Sexually transmitted throat cancer?
A novel connection between throat cancer and the human pappillomavirus (HPV) has been investigated recently in the New England Journal of Medicine. Although throat cancer has been linked to this virus previously, the present study provides the first behavioural link between the two.
HPV infections, which often produce no immediate symptom, were already known to cause cervical cancer. The virus produces localized infections. "It doesn't spread through the bloodstream," says oncologist Maura L. Gillison of Johns Hopkins University in Baltimore. Therefore, an HPV infection acquired through sexual intercourse affects only the genital region, she says, and oral sex may expose the throat and tonsils to a similar viral infection and cancer
HPV-specific proteins, designated HPV-16, for the viral strain likely to cause cancer provides a biomarker for previous infections. Indeed, according to the study these proteins were found in over 70% of the throat cancers!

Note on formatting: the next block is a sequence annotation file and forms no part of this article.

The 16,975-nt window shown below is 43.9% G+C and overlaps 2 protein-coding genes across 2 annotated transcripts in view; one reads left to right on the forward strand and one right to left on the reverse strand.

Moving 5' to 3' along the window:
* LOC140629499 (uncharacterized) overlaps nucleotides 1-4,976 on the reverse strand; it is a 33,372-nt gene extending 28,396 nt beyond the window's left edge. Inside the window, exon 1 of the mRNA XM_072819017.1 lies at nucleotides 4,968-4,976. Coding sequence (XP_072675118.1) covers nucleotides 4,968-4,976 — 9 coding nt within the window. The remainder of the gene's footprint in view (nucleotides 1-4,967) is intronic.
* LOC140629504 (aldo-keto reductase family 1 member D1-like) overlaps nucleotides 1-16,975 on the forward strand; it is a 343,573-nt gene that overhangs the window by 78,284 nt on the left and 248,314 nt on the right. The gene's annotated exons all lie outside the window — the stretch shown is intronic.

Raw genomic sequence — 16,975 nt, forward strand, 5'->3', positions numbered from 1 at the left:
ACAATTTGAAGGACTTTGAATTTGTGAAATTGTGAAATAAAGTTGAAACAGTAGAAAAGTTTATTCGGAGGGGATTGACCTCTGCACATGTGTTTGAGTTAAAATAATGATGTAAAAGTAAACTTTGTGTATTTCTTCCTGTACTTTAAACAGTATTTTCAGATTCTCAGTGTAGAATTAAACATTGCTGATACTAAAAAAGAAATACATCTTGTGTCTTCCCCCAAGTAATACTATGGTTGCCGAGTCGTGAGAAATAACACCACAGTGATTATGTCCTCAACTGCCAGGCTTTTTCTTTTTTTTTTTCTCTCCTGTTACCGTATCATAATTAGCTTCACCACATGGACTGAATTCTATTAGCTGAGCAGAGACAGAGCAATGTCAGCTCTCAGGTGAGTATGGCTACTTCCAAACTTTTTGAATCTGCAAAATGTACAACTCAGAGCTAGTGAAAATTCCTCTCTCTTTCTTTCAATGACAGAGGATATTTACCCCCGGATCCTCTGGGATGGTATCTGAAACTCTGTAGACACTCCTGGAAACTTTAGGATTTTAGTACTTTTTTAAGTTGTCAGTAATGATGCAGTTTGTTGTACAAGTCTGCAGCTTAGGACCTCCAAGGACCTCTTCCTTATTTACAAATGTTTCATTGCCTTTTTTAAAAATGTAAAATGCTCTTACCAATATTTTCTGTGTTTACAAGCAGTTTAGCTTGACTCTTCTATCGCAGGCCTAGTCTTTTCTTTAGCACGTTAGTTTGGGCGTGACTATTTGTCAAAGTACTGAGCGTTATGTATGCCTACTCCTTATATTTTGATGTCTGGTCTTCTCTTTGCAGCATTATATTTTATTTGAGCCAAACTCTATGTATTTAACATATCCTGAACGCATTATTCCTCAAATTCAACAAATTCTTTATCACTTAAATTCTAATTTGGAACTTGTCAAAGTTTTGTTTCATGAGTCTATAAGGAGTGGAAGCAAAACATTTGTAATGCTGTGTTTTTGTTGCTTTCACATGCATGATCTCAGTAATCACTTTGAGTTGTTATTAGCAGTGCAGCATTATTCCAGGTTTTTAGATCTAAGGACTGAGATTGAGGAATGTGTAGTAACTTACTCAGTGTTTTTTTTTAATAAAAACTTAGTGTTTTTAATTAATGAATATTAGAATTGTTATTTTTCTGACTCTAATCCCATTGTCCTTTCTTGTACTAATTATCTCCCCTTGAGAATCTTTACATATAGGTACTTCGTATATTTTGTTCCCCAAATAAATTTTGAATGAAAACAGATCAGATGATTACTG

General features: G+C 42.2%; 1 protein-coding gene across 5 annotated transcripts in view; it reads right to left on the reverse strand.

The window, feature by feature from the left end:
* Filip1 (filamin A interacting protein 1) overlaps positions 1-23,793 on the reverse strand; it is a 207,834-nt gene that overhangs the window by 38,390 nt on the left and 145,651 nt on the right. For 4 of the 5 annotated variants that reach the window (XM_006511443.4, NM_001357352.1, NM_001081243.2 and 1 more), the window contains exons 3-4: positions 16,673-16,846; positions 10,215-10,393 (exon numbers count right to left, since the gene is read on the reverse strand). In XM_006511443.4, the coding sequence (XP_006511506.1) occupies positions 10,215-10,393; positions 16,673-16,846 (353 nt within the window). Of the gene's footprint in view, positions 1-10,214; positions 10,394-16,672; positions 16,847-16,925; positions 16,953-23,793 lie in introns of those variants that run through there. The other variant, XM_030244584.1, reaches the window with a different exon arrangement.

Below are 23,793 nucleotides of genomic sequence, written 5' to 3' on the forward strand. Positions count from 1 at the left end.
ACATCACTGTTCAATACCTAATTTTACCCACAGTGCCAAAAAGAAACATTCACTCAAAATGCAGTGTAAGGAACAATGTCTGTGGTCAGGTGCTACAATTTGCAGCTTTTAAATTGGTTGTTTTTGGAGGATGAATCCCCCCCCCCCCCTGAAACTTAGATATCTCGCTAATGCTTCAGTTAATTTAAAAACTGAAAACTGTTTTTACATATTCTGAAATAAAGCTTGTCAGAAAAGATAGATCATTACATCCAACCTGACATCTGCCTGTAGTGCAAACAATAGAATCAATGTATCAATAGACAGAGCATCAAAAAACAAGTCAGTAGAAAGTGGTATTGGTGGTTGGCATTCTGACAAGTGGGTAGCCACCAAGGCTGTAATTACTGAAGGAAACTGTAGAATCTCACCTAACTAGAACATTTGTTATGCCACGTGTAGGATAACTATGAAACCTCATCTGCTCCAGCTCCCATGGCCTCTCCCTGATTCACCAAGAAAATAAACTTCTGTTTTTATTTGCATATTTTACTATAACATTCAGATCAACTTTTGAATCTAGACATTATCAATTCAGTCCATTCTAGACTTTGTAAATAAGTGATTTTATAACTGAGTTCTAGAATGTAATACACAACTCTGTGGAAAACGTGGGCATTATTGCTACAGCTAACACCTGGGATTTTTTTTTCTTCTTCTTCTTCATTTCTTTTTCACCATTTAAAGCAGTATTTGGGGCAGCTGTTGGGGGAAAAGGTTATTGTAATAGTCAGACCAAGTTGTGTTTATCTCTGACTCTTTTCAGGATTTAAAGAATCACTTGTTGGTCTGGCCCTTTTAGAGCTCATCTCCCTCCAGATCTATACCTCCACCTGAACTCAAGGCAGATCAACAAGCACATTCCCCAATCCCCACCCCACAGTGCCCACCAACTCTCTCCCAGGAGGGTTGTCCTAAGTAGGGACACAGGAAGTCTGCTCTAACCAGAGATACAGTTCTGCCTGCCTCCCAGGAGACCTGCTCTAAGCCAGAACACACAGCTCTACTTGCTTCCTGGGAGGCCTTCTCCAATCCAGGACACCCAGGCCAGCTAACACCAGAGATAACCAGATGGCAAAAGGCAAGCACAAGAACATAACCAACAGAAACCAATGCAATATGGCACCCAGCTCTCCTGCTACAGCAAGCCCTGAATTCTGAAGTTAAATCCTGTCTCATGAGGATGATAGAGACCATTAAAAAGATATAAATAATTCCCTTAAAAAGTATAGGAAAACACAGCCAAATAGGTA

Gillison and her colleagues report that the throat cancer patients were
three times as likely as the other people to have had six or more
partners on whom they had performed oral sex at some time. And patients
whose throat cancers contained the HPV-16 DNA were nearly nine times as
apt to have had six or more such sex partners.
"It's worth considering the possibility that some oral, oropharyngeal,
and laryngeal cancers might be prevented by HPV vaccination," dentist
Stina Syrjänen of the University of Turku in Finland says in the
journal issue carrying the new study.
A vaccine is currently available in Europe for specific strains of HPV, while nothing of its kind has been approved for sale in North America.
That vaccine is being recommended to protect girls and young women
against cervical cancer. The link between HPV and throat cancers
suggests that boys, too, might benefit from the vaccine, Gillison says.